In a restaurant where I am a regular customer, the waiter sets a salad bowl and kombucha drink in front of me. I tell him politely that it is for my guest, and that I am fasting in Ramadan month. The waiter, who usually takes my orders, is in awe of my discipline.
Ramadan, the ninth month of the Islamic calendar, is when Muslims abstain not only from food and water but also from negative thinking and behavior.
From sunrise to sunset, they cannot have any morsel of food or drop of water. It’s a test of faith. Between the two main prescribed meals of suhur (predawn breakfast) and iftar (dinner after dusk), they endure the dehydration and hunger pangs without any complaints.
For devout Muslims, it is a time for spiritual renewal, remembering God, whom we call Allah, and sharing our sadka (blessings).
Proof that Ramadan has become part of a largely Catholic Philippines is the declaration of public holidays in the beginning and end of this holy season. June 15 is Eid al-Fitr, the end of the fasting month.
Ramadan tends to upset the body’s rhythms, the lifestyle routine and even attitude. I myself have been easing up on my workload.
The disruptions can be trying, but they can also be favorable for spiritual growth. I embrace these “restrictions” as means to become stronger in adhering to my values and to be more generous in wishing others well.
Ever since I came back from the hajj, the pilgrimage to the Mecca, I have been following the example set by Prophet Muhammad (peace be upon Him). I have learned to recite the prayers in Arabic, with the right diction, and more important, with devotion.
I wake up between 1 and 2 a.m., to cleanse and to perform the Tahajjud, the prayer between the Isha (obligatory night prayer at 7:30 p.m.) and Fajr (the obligatory predawn prayer). Although the Tahajjud is not compulsory, I have made it a part of my routine and it has made me feel closer to Allah.
After the Tahajjud, I prepare a meal of halal chicken, fruits and detox juices to fuel up my body for the day. Before the Fajr, Muslims are required to bathe especially after ablutions. By 4 a.m., I pray and lay myself open to receive blessings.
Like a recharged cell phone, I am ready to face the challenges of the day. I immediately work on my projects. Later in the morning, I meet up with clients or my staff or go to the gym. Wherever I go, I bring a trolley which has my prayer mat and modest prayer attire.
My gym buddies and the staff at Kerry Sports in Bonifacio Global City (BGC) have become familiar with my routine. One of the advantages of this place is that I can cleanse myself, an obligatory ritual of purification before praying.
I perform the Zuhr, the noontime prayer, in one of the gym’s spaces. That arrangement came with my membership fee. If I’m in Makati, I am allowed to pray in a dressing room of a high-street chain in one of the high-end malls.
By 3 p.m, I perform the Asr, the midafternoon prayer, in either the gym in BGC or the fashion store in Makati, depending on which place is closest to my meetings.
On physical contact
Muslim men are prohibited from having unnecessary physical contact with women. Although the beso-beso is a normal greeting in the Philippines, I avoid it out of respect for tradition. Physical contact with the opposite sex would also require me to bathe.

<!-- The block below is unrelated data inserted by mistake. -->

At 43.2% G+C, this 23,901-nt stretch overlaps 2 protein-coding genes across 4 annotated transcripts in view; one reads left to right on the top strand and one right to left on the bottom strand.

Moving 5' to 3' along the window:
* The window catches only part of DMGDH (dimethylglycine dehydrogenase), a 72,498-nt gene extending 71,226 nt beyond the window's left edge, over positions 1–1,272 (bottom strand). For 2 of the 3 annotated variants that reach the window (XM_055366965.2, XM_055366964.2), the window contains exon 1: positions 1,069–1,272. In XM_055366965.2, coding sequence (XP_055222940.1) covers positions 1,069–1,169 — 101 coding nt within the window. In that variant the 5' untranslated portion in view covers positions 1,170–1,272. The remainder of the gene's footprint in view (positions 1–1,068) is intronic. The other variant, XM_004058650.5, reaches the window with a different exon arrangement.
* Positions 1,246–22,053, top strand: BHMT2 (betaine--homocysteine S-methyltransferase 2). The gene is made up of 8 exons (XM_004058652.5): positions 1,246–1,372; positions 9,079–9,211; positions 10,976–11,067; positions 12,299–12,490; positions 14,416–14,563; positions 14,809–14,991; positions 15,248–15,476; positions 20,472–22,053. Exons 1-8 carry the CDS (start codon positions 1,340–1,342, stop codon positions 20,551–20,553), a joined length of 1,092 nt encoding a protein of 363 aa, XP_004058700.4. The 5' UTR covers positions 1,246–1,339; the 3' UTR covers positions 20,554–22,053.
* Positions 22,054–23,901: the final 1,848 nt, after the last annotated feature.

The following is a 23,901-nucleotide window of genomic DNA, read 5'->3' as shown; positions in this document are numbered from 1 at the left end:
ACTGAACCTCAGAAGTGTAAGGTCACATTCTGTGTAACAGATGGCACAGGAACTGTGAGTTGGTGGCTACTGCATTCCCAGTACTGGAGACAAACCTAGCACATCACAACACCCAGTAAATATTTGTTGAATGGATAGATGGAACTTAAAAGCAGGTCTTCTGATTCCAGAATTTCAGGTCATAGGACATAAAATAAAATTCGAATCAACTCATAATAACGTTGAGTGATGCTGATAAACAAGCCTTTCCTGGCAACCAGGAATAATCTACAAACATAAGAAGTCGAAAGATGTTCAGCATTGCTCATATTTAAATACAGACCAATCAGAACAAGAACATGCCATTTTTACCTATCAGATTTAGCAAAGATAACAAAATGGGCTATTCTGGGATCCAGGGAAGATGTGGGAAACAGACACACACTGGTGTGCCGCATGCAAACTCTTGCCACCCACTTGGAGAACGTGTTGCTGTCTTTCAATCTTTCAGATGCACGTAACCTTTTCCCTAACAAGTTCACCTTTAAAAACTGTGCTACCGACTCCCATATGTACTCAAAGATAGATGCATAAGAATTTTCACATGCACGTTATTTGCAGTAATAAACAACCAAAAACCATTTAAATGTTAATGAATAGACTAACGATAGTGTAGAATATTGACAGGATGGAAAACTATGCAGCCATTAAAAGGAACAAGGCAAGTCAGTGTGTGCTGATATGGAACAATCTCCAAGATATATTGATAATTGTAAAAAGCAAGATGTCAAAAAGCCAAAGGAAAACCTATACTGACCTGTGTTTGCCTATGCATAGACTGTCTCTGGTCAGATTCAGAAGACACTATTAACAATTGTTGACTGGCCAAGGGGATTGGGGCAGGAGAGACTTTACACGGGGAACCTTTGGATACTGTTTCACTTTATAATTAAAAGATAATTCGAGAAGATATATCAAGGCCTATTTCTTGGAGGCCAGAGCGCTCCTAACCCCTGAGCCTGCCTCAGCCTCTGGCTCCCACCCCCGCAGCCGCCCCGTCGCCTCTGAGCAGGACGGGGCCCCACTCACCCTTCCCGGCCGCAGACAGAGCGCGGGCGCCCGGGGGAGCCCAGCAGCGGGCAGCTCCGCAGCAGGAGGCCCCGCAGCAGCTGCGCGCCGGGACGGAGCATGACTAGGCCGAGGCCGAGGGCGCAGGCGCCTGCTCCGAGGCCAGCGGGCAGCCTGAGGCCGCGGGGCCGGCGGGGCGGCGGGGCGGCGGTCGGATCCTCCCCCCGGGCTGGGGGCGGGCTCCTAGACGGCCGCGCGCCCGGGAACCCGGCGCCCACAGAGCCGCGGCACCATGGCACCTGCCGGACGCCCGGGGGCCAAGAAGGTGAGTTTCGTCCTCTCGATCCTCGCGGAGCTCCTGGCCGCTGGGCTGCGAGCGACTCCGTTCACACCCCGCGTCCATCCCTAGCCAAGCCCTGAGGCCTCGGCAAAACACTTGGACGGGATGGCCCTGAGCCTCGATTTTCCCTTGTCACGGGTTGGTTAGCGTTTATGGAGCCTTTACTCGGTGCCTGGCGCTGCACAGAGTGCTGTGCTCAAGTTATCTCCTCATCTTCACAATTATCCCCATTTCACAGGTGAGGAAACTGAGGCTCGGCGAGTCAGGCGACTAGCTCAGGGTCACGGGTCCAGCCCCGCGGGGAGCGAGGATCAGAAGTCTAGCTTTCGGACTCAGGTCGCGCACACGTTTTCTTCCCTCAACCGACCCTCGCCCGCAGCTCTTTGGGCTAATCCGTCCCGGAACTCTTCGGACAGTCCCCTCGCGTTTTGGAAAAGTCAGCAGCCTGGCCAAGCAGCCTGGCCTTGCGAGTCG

Fasting can make me irritable and easily tired. To remain positive, I take to heart short surahs, ayahs from the Quran, and memorize some of the powerful sacred verses.
My favorite is the Surah Al-Ikhlas, which is the Chapter on Purity. It has kept me from falling into temptations. The ayah (verse) “Verily with hardship comes ease” has been the soothing balm to my discomforts during the fasting.
After 6 p.m., I observe the iftar, a ritual which breaks the fast by eating fruit and dates and drinking water. It is held before the Maghrib, the sunset prayer. Iftar is usually performed in a gathering as the main meal during the fast.
During Ramadan month, Muslims are obliged to go to the mosque for the Isha’a, the evening prayer after 7:30 p.m. I usually head to the Indonesian embassy in Makati and enjoy the sense of community and the hearty halal meal.
For me, these prayers are not mindless repetitions of Arabic verses, but means to recharge and reconnect with Allah.
The routine of prayer and Quran reading lifts my burdens. The Quran answers all my questions and changes my negative thinking into a positive outlook.
The dua is a plea to Allah to fulfill all my desires and to give me the strength to move in this challenging world. It is the very essence of worship. Despite not having a support group to keep my faith, I am content. He understands what I’m growing through.
As a Muslim draws more power and love from Allah, one can’t help but share with others. In Ramadan, we show our compassion for the underprivileged through charity.
I have been supporting the Kagans, a marginalized tribe in Tagum, Davao del Norte. They are more Islamic than other groups. Other Muslim friends have supported my cause during Ramadan. Happiness in sharing is my reward.
Another subtle result of my spiritual efforts is my being above the influence of the materialistic environment and negativities of others. When I lapse into criticism or gossip, I immediately pray for forgiveness. I try not to repeat the mistake.
My Christian friends respect my routine and principles. Although I get less than four hours of sleep, I never look weary. Tiredness is caused by thinking of or speaking ill of others or situations.
As Eid al-Fitr draws near, I can say that I have been gaining physical and inner strength through fasting and prayers. Mashallah (amazing).